From 1942 to 1945, production of model railroad products was suspended as the company participated in manufacturing of precision measuring and mapping equipment for the U.S. Army and Navy in World War II. The company received the Army-Navy ‘E’ Award for Excellence in Production in 1945. After the war, they converted the plant back to production of model railroading equipment.
Launching in 1957, Mantua pioneered "ready-to-run" HO-scale model railroad kits under the TYCO (for Tyler Company) brand. Many TYCO and Mantua die-cast products, such as steam engines, are collector's items today.
In the 1960s, TYCO changed its focus from train kits to ready-to-run trains sold in hobby shops and also added HO-scale electric racing, or "slot car" sets. The slot car range started in 1963. By the 1970s, TYCO shifted sales and marketing to a consumer-oriented, mass marketing focus. Eventually the name changed to TYCO Industries, under which name the company was sold in 1970 to Consolidated Foods during an era of corporate conglomerates. As a division of what became the Sara Lee Corporation, Tyco continued to grow.
By the 1980s, Tyco dominated that market in electric racing, also producing the first "slot trucks" known as US-1 Trucks, as well as the radio control category. Diversification continued with the 1989 purchase of the View-Master/Ideal Group, which brought to the company the View-Master, Magna Doodle and the Ideal Nursery line of dolls. In the 1990s, the company branched out with other toys such as airplanes, clones of Lego brand building elements (after the basic patent ran out in 1983), and Sesame Street items. It made a hit in 1991 with their Disney's Little Mermaid dolls that were released during the same period the movie came to theaters. It purchased Matchbox, a maker of model cars, in 1993. In 1995, Tyco Preschool was named the primary toy licensee for the Children's Television Workshop. A year later Tyco Preschool launched an extensive new line based on the popular children's program, Sesame Street. When Tyco was purchased by Mattel on March 27, 1997, it was the third largest toy company in the United States. The brand survives as the Mattel Tyco R/C division, while much of the Sesame Street line as well as the Magna Doodle was transferred to the Fisher-Price division.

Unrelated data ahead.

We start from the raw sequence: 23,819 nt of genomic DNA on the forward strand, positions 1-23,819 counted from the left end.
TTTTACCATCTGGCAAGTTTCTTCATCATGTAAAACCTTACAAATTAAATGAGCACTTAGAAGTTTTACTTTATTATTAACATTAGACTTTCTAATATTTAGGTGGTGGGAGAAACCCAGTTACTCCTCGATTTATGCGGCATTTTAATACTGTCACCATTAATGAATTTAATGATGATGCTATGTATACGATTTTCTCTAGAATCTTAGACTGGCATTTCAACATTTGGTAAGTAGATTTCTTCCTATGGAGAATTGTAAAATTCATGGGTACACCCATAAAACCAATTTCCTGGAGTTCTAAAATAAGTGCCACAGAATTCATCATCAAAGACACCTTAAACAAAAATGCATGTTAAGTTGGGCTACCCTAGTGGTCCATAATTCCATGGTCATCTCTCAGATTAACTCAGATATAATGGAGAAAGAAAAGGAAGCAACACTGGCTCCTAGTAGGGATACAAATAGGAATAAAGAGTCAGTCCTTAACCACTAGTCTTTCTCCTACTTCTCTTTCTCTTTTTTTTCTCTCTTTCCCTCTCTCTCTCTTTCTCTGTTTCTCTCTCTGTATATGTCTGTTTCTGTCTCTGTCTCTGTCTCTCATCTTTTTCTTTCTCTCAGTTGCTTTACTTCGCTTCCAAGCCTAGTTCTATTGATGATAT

The Tyco model railroad business was purchased back by the Tyler family in 1977, who revived them under the Mantua Industries brand. Tyco exited the model railroad business after the 1993 catalog. Many of the Tyco model train products were then produced by Mantua and by[International Hobby Corporation (IHC). In 2001, Mantua ceased production of its model railroad lines, and sold the model railroad business to the Model Power company (now a division of MRC), which continues to sell a few items such as steam engines and freight cars as its Mantua Classics brand. In early 2014, Model Power ceased its business operations